Great story on the legends. Wish I could have been a fly on the wall. Chuck Sinclair, Kent, Ohio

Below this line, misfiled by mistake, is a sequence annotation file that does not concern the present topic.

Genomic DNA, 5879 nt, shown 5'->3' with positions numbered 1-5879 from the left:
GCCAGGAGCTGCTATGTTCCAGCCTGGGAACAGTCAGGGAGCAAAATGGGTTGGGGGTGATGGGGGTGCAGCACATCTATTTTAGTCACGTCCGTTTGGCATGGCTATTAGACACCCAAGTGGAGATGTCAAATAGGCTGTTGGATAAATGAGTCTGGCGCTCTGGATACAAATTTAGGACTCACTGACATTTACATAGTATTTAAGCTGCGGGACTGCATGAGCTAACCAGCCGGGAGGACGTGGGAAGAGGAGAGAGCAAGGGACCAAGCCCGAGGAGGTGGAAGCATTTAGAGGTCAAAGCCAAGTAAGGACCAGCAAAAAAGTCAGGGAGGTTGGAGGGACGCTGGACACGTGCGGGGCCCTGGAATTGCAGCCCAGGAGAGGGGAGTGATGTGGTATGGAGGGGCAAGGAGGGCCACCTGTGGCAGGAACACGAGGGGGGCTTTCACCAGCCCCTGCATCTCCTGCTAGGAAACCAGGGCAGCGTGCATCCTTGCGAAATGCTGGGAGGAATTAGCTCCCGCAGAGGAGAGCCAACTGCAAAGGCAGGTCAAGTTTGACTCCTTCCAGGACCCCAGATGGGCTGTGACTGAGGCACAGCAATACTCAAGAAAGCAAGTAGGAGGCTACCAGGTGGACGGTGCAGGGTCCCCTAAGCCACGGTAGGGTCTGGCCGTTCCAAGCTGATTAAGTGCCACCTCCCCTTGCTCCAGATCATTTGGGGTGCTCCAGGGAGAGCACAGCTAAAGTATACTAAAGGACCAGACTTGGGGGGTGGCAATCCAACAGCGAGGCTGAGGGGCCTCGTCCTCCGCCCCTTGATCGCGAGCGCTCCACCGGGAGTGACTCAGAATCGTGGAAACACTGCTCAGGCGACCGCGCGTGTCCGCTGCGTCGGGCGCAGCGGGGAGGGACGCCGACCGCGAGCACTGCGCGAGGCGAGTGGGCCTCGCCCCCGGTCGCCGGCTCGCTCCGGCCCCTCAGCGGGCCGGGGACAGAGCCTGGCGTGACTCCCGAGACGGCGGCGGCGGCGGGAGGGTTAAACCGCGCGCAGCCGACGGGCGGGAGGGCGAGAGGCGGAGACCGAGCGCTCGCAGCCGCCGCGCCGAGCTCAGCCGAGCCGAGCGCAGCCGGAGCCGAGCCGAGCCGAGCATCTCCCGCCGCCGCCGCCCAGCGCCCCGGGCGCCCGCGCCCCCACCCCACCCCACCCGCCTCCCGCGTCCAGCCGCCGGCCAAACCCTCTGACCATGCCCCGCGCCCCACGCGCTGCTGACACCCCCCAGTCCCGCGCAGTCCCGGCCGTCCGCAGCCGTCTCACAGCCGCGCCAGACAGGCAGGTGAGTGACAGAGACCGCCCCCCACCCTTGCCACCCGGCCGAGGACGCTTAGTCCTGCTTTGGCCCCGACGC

This was an enjoyable piece. It took me partially back to my earliest years as a Husker fan (my first game was in 1943, when Indiana came to town and beat the stuffing out of us). For many years thereafter, I assumed that NU’s role in football was to provide victories to whomever we played, with obliging annual NU wins over Iowa State and K-State to keep us coming back – and hoping – for more. There were some very good players in the years between 1943 and 1962 that tend to get ignored in “all-time NU team” selections (I even remember when Ed Weir failed to make one of these teams!!). Charlie Toogood, Bobby Reynolds, Jack Pesek, Carl Samuelson, and two players who were my high-school PE teachers – Fran Nagle and Frank Simon – come to mind. I was having breakfast one morning with Don Strasheim, and I asked him about Reynolds phenomenal TD run against Missouri in 1950. Toogood blocked a Missouri defender then, after getting up, realized the play was not over, so he just went over and laid down on the defender. When asked why he didn’t let him up, Toogood replied that Reynolds might be coming back this way again! I asked Strasheim whether this actually happened – or was just an apocryphyl account – Strasheim acknowledged that it was true. It would be nice to have a punter like Jack Pesek again! Butler Shaffer, Burbank, CaliforniaI will never forget those years when Francis Allen was coaching our Huskers and sending his recruits to the Olympics to win gold medals. We would sell out the Devaney and cheer like we were Olympic champions. We owned the NCAA. What a dynasty! One moment in time frozen in your mind, year after year. Seems like yesterday. Steve Smith, Plano, Texas